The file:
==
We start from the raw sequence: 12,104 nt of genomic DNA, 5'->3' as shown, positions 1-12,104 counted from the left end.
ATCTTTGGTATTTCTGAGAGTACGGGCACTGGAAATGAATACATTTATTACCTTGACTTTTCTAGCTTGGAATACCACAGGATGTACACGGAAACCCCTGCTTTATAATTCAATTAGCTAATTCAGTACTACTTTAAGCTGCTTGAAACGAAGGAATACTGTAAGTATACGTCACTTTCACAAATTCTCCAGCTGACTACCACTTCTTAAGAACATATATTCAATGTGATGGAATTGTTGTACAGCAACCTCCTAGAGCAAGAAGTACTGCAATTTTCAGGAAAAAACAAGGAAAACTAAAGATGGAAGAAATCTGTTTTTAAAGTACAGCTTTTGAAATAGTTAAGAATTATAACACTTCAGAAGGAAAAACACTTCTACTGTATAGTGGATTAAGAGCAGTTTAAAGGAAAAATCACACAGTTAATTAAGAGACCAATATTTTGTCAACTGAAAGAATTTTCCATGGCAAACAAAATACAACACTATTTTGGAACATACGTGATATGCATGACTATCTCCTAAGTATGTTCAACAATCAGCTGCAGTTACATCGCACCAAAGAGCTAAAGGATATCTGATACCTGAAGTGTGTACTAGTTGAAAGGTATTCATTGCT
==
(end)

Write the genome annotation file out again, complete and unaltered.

We start from the raw sequence: 12,104 nt of genomic DNA, 5'->3' as shown, positions 1-12,104 counted from the left end.
ATCTTTGGTATTTCTGAGAGTACGGGCACTGGAAATGAATACATTTATTACCTTGACTTTTCTAGCTTGGAATACCACAGGATGTACACGGAAACCCCTGCTTTATAATTCAATTAGCTAATTCAGTACTACTTTAAGCTGCTTGAAACGAAGGAATACTGTAAGTATACGTCACTTTCACAAATTCTCCAGCTGACTACCACTTCTTAAGAACATATATTCAATGTGATGGAATTGTTGTACAGCAACCTCCTAGAGCAAGAAGTACTGCAATTTTCAGGAAAAAACAAGGAAAACTAAAGATGGAAGAAATCTGTTTTTAAAGTACAGCTTTTGAAATAGTTAAGAATTATAACACTTCAGAAGGAAAAACACTTCTACTGTATAGTGGATTAAGAGCAGTTTAAAGGAAAAATCACACAGTTAATTAAGAGACCAATATTTTGTCAACTGAAAGAATTTTCCATGGCAAACAAAATACAACACTATTTTGGAACATACGTGATATGCATGACTATCTCCTAAGTATGTTCAACAATCAGCTGCAGTTACATCGCACCAAAGAGCTAAAGGATATCTGATACCTGAAGTGTGTACTAGTTGAAAGGTATTCATTGCT